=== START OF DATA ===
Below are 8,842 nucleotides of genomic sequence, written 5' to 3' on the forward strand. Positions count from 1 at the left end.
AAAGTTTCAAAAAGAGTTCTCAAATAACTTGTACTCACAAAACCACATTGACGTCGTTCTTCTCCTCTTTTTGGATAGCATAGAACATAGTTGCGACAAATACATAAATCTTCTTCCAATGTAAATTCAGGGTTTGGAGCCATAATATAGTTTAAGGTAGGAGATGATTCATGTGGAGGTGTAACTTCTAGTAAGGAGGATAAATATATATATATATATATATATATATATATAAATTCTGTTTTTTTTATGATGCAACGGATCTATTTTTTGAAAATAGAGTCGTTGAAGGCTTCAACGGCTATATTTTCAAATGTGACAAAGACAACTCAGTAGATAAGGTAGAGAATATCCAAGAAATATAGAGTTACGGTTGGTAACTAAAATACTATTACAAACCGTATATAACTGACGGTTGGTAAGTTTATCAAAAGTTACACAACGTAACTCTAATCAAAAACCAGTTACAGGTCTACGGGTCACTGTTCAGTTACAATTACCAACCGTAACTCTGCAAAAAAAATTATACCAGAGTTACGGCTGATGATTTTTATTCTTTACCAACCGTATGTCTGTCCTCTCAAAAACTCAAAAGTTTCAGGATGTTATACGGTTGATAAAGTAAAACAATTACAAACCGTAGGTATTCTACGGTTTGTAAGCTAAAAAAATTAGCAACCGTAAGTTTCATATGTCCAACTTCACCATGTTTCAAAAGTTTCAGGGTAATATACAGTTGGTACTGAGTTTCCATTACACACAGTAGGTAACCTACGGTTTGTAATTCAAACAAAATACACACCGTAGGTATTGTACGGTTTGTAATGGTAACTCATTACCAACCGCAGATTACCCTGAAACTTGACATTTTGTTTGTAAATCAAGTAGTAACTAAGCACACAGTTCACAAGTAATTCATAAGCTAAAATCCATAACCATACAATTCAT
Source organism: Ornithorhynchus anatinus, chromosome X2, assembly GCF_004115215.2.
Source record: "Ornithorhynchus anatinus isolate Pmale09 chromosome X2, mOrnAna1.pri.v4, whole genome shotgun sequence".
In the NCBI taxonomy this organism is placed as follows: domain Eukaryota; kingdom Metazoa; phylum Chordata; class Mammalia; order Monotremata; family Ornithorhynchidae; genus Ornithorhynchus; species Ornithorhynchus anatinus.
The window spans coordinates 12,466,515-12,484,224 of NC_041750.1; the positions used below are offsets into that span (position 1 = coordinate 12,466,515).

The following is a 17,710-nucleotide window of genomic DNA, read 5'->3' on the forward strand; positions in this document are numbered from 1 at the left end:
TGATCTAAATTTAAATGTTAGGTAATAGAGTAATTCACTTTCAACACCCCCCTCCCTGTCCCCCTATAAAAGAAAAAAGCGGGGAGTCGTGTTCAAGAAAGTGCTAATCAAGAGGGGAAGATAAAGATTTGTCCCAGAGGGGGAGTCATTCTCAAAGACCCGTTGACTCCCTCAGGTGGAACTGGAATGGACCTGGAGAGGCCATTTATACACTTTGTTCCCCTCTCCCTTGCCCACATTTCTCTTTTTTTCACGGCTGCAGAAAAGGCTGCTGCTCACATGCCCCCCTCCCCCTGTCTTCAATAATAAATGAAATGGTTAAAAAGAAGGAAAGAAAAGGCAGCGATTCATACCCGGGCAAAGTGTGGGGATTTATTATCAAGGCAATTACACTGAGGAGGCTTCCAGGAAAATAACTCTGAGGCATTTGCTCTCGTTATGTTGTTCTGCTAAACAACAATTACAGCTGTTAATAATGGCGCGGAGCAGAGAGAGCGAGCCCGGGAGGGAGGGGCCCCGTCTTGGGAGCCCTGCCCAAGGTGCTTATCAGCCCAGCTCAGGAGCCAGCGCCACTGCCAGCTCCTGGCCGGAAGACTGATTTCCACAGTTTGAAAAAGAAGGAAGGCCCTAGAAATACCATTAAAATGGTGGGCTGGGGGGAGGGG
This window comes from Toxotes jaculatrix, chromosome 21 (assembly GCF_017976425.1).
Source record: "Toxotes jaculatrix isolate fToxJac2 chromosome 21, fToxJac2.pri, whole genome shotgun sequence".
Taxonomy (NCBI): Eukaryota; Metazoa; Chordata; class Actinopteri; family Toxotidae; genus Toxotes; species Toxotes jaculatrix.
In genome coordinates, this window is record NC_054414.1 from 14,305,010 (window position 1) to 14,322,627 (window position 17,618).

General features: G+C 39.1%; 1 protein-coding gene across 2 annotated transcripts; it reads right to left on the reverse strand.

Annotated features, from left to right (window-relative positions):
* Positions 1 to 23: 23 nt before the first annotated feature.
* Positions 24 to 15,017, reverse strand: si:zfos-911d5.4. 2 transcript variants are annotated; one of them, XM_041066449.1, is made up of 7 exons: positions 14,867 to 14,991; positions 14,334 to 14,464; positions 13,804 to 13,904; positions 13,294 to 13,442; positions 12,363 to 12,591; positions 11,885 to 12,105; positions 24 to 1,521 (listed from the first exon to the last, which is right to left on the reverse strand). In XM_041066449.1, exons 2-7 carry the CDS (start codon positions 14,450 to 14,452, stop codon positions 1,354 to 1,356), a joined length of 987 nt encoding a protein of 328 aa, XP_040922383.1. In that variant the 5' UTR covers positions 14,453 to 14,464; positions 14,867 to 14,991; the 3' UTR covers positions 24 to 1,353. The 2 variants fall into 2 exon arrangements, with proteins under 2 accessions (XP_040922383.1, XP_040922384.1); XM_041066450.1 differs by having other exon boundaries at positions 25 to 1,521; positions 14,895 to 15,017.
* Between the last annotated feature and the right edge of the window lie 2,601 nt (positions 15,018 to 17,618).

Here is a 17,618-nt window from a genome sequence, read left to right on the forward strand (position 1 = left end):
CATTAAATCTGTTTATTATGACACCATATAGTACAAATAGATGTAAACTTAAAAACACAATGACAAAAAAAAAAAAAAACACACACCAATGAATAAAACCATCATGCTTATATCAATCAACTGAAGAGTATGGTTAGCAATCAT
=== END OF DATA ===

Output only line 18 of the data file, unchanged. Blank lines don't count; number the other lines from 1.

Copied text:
Here is a 17,618-nt window from a genome sequence, read left to right on the forward strand (position 1 = left end):